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How to Use Codling Moth Traps With Fruit Trees

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Codling Moth Larva

are one of the most destructive pests introduced from Europe by settlers. The female moths lay pinhead sized, disc-shaped transparent white eggs singly on developing fruit stems or leaves just after sundown each night. After hatching the larva enters the calyx or side of the fruit, where they then burrow to the center and feed while they develop. The larva is pinkish white with a brown or black head and can reach about 3 quarters of an inch long. It takes about 3 to 5 weeks for the larva to completely develop. When the larva exits the fruit it will pupate in a thick silken cocoon. After the larva has fully developed it will then sleep over winter.

Options

Homeowners who have one or 2 fruit trees have a few different options for controlling codling moths versus orchard owners. Homeowners can use pheromone traps to time pest control spraying or trap all the male moths. (Here at Zamzows we carry the Tanglefoot Codling Moth Trap. This trap has very detailed instructions to make it very user-friendly). To catch all the males you need to use enough traps so that all the males are caught before they mate. The female moths will then only lay unfertilized eggs. Usually, 2 to 4 traps per tree are needed for this to work.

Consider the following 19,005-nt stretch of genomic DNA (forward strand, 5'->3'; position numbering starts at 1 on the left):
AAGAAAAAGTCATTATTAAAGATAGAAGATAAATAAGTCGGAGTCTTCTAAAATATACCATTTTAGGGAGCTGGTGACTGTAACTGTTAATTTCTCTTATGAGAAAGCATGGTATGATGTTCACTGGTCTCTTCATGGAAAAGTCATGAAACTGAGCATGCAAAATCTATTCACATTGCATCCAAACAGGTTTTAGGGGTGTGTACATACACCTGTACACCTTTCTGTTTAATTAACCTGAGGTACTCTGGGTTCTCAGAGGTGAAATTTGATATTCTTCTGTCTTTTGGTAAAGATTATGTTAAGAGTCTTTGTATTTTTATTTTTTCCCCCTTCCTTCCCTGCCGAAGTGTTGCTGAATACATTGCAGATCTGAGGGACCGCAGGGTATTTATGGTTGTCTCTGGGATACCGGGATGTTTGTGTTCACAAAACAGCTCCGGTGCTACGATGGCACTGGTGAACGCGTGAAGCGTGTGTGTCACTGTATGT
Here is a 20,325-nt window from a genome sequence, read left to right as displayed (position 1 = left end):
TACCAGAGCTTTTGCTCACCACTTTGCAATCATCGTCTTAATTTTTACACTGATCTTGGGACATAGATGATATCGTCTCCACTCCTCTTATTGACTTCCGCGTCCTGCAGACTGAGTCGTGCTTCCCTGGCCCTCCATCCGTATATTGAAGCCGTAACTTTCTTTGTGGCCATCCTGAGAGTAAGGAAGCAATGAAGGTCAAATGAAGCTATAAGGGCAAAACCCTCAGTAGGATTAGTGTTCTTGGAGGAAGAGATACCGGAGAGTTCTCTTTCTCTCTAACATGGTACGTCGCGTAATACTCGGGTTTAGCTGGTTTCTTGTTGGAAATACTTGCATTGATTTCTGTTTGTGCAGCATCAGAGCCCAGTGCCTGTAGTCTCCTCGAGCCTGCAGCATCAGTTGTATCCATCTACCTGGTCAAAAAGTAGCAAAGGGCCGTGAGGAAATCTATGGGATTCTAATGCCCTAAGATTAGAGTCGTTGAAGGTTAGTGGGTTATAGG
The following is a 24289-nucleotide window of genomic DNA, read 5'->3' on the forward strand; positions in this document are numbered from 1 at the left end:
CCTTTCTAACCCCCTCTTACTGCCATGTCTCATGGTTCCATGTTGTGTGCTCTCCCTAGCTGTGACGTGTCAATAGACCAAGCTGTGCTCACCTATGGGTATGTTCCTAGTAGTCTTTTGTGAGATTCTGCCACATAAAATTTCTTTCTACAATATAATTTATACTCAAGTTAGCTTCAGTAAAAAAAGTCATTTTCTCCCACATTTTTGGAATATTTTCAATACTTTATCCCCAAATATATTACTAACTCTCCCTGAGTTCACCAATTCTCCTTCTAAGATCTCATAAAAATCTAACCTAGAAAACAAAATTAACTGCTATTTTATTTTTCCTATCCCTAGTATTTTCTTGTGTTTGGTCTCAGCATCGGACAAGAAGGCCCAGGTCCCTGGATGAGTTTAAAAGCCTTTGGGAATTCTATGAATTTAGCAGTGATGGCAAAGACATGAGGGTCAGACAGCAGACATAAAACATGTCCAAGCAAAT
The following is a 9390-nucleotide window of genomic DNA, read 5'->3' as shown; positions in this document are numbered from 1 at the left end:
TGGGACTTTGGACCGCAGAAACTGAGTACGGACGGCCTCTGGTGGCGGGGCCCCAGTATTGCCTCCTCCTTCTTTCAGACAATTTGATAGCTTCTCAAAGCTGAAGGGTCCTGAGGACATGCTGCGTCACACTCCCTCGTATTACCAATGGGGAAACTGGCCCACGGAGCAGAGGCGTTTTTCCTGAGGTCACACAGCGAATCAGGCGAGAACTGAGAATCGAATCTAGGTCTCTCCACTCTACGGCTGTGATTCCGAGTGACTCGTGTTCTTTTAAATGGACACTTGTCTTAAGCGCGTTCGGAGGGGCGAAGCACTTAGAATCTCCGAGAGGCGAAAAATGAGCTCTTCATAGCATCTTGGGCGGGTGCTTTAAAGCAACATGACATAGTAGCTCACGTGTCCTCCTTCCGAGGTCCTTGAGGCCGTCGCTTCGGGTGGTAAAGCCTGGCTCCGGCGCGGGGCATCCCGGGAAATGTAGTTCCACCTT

Monitor

Once the traps begin catching the moths you can then apply your first application of Bonide All Seasons Spray (which is a dormant oil) or Bonide Fruit Tree Spray. Both are sold at your local Zamzows. These sprays are to be applied with a tank sprayer. Make sure that you completely read the manufacturer’s instructions on the frequency of applications. Remember these sprays will only kill the larva and not unhatched eggs!

Replace

When monitoring the traps make sure that all moths are removed and that the glue is stirred. If moths are left in the trap it can reduce the number captured. Traps should be changed about every 5 weeks. If there are not any codling moths in the traps then it is not necessary to apply pest control sprays.

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